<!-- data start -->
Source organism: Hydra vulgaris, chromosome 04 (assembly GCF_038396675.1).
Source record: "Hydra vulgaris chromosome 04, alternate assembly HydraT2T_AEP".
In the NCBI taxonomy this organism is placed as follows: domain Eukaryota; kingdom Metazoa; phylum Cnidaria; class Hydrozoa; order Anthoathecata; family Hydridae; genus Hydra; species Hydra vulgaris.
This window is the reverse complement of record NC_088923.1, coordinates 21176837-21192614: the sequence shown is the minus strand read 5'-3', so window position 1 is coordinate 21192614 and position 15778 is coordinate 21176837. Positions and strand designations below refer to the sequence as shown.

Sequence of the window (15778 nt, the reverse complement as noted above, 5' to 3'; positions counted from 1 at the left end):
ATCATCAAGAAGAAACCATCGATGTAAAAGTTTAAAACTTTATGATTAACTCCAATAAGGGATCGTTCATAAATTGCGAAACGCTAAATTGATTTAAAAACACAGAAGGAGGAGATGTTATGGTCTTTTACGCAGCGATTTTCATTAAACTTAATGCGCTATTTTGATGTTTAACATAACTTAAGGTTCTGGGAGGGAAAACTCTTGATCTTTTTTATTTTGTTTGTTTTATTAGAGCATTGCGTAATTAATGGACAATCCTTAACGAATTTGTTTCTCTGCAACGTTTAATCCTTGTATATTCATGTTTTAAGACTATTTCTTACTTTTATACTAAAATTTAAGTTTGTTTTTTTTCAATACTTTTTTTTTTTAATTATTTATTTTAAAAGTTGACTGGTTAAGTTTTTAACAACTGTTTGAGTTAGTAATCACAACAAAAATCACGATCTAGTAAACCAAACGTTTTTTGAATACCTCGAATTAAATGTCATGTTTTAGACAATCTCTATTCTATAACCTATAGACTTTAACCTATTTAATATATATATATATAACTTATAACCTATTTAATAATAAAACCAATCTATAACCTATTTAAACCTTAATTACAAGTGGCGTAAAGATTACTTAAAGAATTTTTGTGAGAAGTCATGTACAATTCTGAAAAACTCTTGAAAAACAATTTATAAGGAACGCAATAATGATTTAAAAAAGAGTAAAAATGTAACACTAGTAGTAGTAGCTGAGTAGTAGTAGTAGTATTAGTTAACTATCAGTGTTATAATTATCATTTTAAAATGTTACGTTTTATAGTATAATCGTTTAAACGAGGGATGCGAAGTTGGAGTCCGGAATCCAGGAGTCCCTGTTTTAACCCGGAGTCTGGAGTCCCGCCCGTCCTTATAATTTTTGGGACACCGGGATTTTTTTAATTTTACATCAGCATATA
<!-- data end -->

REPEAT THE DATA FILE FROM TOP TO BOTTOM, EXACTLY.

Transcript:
Source organism: Hydra vulgaris, chromosome 04 (assembly GCF_038396675.1).
Source record: "Hydra vulgaris chromosome 04, alternate assembly HydraT2T_AEP".
In the NCBI taxonomy this organism is placed as follows: domain Eukaryota; kingdom Metazoa; phylum Cnidaria; class Hydrozoa; order Anthoathecata; family Hydridae; genus Hydra; species Hydra vulgaris.
This window is the reverse complement of record NC_088923.1, coordinates 21176837-21192614: the sequence shown is the minus strand read 5'-3', so window position 1 is coordinate 21192614 and position 15778 is coordinate 21176837. Positions and strand designations below refer to the sequence as shown.

Sequence of the window (15778 nt, the reverse complement as noted above, 5' to 3'; positions counted from 1 at the left end):
ATCATCAAGAAGAAACCATCGATGTAAAAGTTTAAAACTTTATGATTAACTCCAATAAGGGATCGTTCATAAATTGCGAAACGCTAAATTGATTTAAAAACACAGAAGGAGGAGATGTTATGGTCTTTTACGCAGCGATTTTCATTAAACTTAATGCGCTATTTTGATGTTTAACATAACTTAAGGTTCTGGGAGGGAAAACTCTTGATCTTTTTTATTTTGTTTGTTTTATTAGAGCATTGCGTAATTAATGGACAATCCTTAACGAATTTGTTTCTCTGCAACGTTTAATCCTTGTATATTCATGTTTTAAGACTATTTCTTACTTTTATACTAAAATTTAAGTTTGTTTTTTTTCAATACTTTTTTTTTTTAATTATTTATTTTAAAAGTTGACTGGTTAAGTTTTTAACAACTGTTTGAGTTAGTAATCACAACAAAAATCACGATCTAGTAAACCAAACGTTTTTTGAATACCTCGAATTAAATGTCATGTTTTAGACAATCTCTATTCTATAACCTATAGACTTTAACCTATTTAATATATATATATATAACTTATAACCTATTTAATAATAAAACCAATCTATAACCTATTTAAACCTTAATTACAAGTGGCGTAAAGATTACTTAAAGAATTTTTGTGAGAAGTCATGTACAATTCTGAAAAACTCTTGAAAAACAATTTATAAGGAACGCAATAATGATTTAAAAAAGAGTAAAAATGTAACACTAGTAGTAGTAGCTGAGTAGTAGTAGTAGTATTAGTTAACTATCAGTGTTATAATTATCATTTTAAAATGTTACGTTTTATAGTATAATCGTTTAAACGAGGGATGCGAAGTTGGAGTCCGGAATCCAGGAGTCCCTGTTTTAACCCGGAGTCTGGAGTCCCGCCCGTCCTTATAATTTTTGGGACACCGGGATTTTTTTAATTTTACATCAGCATATA